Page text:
Growth of Shopping Malls in the US
This is an interesting animation from Sravani Vadlamani of Arizona State University, a doctoral student in transportation engineering. It shows the spread of shopping malls across the American landscape throughout the 20th Century up until the present day. This includes the numbers of strip, outlet, indoor and outdoor malls. Growth really starts to pick up in the 1950s.
As you can see, the malls began far further back than you might have realized, back in the earliest days of the 20th Century. (In fact, some would say they go all the way back to ancient Rome and then the early Industrial Revolution with covered shopping arcades, but we are talking here about the modern, suburban shopping mall.) Malls took off in the 1950s, and then exploded in popularity a few decades later with the 1960 creation of REITs (Real Estate Investment Trusts) which favored large shopping projects. Originating in the Northeast, the malls spread to the West Coast and Florida. The Rocky Mountain region was and remains the most resistant area to malls.
Those of us with long-enough memories know that the heyday of the shopping mall was the late '70s through the 1980s. Malls became such a huge part of life that motion pictures were made about people interacting in them, fleeing to them from zombies, driving cars through them, and tripping over them after a weather apocalypse.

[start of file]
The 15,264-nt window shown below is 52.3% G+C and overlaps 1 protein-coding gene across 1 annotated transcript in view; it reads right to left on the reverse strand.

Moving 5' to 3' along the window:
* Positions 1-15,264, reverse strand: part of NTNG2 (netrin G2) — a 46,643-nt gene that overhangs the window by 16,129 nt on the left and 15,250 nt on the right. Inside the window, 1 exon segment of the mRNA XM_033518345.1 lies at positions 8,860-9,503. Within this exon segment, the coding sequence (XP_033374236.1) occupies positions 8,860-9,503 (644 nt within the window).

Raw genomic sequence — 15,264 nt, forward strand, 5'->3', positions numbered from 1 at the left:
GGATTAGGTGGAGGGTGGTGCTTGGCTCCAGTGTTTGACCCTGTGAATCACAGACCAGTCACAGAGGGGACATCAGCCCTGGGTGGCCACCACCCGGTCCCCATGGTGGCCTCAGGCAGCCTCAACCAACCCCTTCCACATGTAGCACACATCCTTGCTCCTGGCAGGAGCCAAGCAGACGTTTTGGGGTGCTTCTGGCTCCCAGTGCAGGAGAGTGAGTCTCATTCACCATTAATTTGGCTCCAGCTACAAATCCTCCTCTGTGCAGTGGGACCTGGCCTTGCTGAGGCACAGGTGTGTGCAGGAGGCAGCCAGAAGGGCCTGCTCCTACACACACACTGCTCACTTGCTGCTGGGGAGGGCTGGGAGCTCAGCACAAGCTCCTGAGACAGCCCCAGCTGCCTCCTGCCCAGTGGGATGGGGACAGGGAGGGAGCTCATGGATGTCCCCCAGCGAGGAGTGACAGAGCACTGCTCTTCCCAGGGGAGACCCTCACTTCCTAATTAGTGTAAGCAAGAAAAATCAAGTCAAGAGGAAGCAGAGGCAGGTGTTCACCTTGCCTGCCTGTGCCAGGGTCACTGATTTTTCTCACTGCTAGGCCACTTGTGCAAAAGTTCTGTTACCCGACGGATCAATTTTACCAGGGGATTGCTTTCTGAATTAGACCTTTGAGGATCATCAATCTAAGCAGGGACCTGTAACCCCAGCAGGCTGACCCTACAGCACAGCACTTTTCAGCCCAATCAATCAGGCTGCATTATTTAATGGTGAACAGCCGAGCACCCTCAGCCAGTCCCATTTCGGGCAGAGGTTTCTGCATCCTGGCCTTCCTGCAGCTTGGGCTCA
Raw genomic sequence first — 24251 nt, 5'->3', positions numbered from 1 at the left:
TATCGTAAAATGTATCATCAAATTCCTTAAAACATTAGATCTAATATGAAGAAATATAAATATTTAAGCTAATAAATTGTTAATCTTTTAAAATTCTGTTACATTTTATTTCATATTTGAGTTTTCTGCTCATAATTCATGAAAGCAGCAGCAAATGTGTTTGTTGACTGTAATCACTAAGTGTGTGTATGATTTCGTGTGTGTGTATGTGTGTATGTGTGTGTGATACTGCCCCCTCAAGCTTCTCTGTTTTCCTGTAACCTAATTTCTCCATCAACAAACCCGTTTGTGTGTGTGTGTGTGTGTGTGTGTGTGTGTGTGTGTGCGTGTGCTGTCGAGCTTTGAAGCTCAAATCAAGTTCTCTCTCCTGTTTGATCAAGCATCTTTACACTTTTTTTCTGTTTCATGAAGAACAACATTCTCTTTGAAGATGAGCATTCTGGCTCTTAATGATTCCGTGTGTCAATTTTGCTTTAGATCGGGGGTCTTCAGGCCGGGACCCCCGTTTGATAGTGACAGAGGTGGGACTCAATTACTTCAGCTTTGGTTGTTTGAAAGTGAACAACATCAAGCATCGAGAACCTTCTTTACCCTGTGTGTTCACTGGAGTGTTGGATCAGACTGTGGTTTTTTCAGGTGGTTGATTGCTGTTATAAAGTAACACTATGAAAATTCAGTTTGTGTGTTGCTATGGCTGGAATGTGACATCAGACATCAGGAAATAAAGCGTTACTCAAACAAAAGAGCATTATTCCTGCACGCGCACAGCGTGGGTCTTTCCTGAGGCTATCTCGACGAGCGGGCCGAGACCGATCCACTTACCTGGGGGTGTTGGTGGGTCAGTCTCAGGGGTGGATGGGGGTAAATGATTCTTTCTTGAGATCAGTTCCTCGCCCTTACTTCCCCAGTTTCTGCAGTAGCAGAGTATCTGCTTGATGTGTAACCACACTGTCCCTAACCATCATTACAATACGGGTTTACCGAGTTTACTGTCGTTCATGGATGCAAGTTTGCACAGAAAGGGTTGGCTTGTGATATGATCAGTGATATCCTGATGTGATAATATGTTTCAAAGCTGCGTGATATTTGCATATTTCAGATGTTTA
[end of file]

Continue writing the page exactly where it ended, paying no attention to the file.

However, nothing stays the same forever. After the malls destroyed many a downtown shopping area and became their own practically virtual downtowns, the big box stores - the really big aloof ones, not the department stores that anchored most malls - really started moving in. The big box chains created their own space, oftentimes far from everything else, not needing (or wanting, for that matter) any other small retailers around. With 100,000 items of their own for sale, why would they need any other retailers around to grab some of their business? More recently, the Internet has been carving its own slice out of both the big box stores' domain and also what is left to the shopping malls. Sic transit gloria mundo and all that.
Mall themselves have changed over the years. They used to be rather dark and dreary places with low ceilings and Muzak. More recently, they have added soaring atriums and the sound of trickling water. Malls remain very much in business, though it is fashionable to look at them as ageing dinosaurs on their last legs. They're not, but they have lost some ground recently during the recession and the rapid growth of alternatives.
The animation is a bit clunky to use, but once you get the hang of it, you will find that it gives you a lot of control over what you are seeing. Zoom in any particular state or region, if you leave it so that you can see the entire country, the map fills up the by '70s and you won't see the nuances of mall development.
|Roosevelt Field Shopping Mall on Long Island|
From Vladimani's page:
This map depicts the growth of shopping malls in the United States over time. The data covers all kinds of malls including strip malls, outlet malls etc. both indoor and outdoors. The information is obtained from ASU GIS Spatial data repository https://lib.asu.edu/GIS/repository.